|Print this story||Permalink|
For the first time in its nearly 30-year history, the Queens Museum of Art officially kicked off five exhibitions on Tuesday, Feb. 22.
In its newly renovated space in Flushing Meadows Corona Park, museum officials, artists, and community members celebrated the opening of "William Glackens: An Impressionist's Journey," "New York Noir: Crime Photographs from the Daily News Archive," and the premiere exhibits of "Queens Focus" and "Community Space" series. The fifth exhibit, "Cinevator," was an impromptu performance art piece held in the museum's elevator.
More than 200 people, many of whom were members of the Queens Museum of Art, arrived just in time for the 6 p.m. lecture held in the museum's second-floor auditorium. William Gerdts, a scholar of American Impressionism, and Glackens gave a one-hour slide show presentation of Glackens and his fellow Philadelphia colleagues dubbed "The Ash Can School" and later "The Eight." (Although Gerdts said the two were not interchangeable, some of "The Ash Can" artists were also part of "The Eight." )
Showing several of Glackens' important pieces, Gerdts went to great lengths to distinguish Glackens and "The Ash Can School" from the prevalent artwork of the time. In one example, Gerdts showed Glackens' drawing of Wall Street in the early 1900s, entitled "Curb Exchange No. 1, 1907-1910," side-by-side with Childe Hassam's (1859-1935) drawing of the same street.
Glackens emphasized the people, the businessmen and the men with the push carts while Hassam's drawing was more removed, capturing the soaring skyscraper with the people barely distinguishable.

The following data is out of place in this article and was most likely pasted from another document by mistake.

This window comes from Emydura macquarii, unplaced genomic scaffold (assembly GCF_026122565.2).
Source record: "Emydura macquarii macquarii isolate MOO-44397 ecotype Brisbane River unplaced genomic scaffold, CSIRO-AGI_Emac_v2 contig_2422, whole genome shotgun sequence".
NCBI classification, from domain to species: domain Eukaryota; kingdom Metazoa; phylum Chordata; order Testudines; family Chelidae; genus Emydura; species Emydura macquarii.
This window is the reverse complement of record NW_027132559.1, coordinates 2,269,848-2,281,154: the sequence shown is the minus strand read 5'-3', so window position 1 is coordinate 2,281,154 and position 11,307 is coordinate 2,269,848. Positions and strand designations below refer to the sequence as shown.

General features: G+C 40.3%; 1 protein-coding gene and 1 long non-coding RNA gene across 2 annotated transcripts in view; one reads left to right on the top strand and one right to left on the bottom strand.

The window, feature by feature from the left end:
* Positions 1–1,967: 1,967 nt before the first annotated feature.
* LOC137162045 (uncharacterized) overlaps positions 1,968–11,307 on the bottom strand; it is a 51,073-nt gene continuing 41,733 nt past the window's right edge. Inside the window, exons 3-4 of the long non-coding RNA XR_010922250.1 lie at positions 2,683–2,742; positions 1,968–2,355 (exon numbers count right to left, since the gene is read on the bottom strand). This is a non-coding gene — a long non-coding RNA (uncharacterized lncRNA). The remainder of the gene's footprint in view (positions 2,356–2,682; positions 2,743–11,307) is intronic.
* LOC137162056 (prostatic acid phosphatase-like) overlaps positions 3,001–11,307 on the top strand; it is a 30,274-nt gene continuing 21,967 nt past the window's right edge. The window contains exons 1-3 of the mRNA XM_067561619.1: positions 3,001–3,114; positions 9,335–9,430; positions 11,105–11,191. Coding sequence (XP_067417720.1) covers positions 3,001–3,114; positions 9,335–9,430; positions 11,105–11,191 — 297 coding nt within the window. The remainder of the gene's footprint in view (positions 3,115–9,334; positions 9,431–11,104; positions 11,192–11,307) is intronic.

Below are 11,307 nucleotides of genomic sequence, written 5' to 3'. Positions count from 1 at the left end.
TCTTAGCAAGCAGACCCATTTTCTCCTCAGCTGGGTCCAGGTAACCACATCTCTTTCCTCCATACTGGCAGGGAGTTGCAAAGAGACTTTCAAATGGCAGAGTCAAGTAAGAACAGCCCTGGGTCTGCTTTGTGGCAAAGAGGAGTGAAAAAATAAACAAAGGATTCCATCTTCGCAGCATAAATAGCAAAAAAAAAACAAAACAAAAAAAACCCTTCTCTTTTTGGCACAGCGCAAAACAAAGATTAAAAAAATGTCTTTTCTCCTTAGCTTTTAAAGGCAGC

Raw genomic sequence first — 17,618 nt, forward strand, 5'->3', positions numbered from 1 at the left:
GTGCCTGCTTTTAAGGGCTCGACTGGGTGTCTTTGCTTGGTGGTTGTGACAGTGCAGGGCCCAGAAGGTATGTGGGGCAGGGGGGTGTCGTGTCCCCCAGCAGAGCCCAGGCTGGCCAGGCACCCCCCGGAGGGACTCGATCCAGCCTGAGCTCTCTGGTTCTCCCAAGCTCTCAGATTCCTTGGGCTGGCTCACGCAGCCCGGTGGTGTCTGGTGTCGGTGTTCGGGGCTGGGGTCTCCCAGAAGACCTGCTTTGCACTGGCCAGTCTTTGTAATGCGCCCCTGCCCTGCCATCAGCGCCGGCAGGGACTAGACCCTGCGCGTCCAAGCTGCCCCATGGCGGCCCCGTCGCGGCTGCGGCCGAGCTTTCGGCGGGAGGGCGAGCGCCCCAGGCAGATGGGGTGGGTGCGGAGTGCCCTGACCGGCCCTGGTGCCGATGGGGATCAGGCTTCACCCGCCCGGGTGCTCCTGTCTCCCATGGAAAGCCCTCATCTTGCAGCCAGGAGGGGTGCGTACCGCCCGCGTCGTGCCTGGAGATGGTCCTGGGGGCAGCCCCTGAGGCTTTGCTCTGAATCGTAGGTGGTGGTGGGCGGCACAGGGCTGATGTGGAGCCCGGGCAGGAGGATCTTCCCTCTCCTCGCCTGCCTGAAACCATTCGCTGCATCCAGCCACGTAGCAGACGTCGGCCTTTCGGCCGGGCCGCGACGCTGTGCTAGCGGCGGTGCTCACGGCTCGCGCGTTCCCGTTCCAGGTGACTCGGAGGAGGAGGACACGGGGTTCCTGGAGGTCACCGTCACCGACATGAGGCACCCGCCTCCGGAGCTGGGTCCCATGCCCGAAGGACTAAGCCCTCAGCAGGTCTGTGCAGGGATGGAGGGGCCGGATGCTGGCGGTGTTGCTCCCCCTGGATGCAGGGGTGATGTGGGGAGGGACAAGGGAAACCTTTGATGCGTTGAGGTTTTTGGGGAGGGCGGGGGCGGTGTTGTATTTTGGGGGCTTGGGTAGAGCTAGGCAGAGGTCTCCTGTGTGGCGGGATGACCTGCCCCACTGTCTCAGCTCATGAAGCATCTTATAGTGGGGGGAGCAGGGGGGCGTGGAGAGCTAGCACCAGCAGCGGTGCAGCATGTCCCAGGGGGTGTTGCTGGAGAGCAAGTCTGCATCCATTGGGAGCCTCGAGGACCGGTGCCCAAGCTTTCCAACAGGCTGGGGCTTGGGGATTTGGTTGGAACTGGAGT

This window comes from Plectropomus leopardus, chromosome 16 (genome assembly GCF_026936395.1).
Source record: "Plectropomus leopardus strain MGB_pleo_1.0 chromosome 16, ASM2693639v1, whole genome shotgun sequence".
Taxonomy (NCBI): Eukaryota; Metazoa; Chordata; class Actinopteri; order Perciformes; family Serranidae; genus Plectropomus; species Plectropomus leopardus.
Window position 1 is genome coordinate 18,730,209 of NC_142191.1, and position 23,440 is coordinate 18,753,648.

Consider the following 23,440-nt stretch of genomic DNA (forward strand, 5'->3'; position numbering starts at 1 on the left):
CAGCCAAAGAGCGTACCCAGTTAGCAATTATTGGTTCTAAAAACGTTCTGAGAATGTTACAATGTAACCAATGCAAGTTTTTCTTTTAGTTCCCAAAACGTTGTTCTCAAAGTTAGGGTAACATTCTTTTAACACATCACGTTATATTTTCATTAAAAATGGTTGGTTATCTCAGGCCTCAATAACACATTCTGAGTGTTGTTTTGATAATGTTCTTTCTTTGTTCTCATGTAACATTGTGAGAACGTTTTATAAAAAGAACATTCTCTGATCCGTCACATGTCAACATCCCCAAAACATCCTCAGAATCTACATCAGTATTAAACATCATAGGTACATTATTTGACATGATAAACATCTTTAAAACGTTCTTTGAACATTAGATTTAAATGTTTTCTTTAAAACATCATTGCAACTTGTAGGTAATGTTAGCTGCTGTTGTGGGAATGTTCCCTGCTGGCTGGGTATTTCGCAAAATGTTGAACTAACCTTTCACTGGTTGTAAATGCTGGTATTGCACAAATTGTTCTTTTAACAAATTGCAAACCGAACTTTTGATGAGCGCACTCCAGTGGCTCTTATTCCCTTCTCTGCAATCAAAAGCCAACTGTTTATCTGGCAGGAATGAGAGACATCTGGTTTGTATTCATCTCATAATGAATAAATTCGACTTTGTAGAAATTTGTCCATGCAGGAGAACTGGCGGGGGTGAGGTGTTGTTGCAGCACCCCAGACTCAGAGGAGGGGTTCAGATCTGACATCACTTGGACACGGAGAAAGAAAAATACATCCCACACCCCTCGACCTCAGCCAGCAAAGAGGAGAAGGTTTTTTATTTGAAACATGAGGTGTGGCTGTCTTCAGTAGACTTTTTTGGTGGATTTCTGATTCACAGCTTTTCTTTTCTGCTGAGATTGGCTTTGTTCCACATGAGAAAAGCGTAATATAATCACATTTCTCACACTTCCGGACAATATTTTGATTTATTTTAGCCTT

In another example, "Outside the Guttenberg Racetrack," 1897, Gerdts emphasized this point. "By drawing this scene where there is unlicensed gambling," Gerdts said, "Glackens was deliberately choosing subjects that wouldn't have been part of the tradition. But he was interested in capturing the dirt and grittiness of city life."
Commenting later, Gerdts said "Glackens was most concerned with catching the dynamism of urban life and he didn't shy away from showing class distinctions."
If there is one unifying theme tying together the seemingly disparate exhibitions, this concept of urban art might be it. Born in Philadelphia in 1870, William Glackens, (1870-1938), studied at the Pennsylvania Academy of the Fine Arts in the 1890s where he and other Philadelphia reportorial illustrators came under the influence of Robert Henri. An Academy rebel, Henri opened his studio to these budding artists and convinced several to pursue painting. Eventually tagged "The Ash Can School," this group of turn-of-the-century artists became engrossed with "the vitality of city life."
In contrast to the academic and genteel art at the time, one art historian wrote, Glackens and "The Ash Can School" took as their subjects "children playing on dirty sidewalks, laundry lines strung from the backs of tenements, derelicts sleeping under bridges, or draymen going about their business with their cars and teams."
Eventually, Glackens, Henri, and several others traveled to Paris, Holland, and Belgium where they studied the works of 17th Century Dutch artists Rembrandt and Hals and French Impressionists Manet, Renoir, Cezanne, and Monet.